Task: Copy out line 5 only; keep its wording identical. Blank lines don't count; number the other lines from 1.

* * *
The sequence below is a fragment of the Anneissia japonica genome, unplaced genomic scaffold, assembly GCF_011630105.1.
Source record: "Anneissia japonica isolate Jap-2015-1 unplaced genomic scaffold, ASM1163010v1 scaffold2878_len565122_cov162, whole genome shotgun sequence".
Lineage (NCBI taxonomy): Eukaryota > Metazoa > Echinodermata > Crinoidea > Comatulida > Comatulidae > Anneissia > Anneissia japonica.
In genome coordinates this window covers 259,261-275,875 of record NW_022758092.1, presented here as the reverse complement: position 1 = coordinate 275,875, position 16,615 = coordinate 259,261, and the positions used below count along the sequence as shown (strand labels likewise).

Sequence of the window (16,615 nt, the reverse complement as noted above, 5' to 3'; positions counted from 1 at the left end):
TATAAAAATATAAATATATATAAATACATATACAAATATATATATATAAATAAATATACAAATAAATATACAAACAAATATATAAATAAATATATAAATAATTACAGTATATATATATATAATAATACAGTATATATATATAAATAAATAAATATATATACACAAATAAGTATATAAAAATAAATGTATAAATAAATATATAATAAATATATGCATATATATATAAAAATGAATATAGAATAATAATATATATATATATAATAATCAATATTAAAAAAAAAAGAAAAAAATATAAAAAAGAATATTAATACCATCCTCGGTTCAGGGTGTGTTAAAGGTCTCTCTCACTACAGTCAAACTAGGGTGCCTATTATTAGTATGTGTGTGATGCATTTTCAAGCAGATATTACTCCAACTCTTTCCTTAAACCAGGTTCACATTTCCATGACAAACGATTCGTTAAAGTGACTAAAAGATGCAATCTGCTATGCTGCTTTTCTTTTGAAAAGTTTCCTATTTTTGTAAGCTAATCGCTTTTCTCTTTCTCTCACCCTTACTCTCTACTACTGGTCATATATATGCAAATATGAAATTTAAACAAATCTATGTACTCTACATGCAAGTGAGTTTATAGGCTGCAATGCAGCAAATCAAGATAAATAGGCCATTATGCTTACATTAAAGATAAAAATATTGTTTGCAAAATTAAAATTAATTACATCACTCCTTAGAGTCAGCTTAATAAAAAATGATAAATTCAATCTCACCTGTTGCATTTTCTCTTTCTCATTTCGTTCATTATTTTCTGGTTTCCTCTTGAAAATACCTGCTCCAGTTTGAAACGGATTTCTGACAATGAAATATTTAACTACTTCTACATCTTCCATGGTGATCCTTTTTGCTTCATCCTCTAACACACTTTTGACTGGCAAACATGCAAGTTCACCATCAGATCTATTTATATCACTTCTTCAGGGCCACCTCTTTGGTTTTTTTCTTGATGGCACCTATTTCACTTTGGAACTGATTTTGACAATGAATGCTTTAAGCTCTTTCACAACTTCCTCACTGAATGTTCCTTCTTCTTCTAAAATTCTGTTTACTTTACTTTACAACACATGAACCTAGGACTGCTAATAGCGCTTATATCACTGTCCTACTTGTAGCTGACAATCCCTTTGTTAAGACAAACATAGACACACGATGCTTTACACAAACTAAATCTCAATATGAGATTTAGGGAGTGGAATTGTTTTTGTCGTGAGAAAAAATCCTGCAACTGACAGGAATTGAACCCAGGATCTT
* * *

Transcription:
Sequence of the window (16,615 nt, the reverse complement as noted above, 5' to 3'; positions counted from 1 at the left end):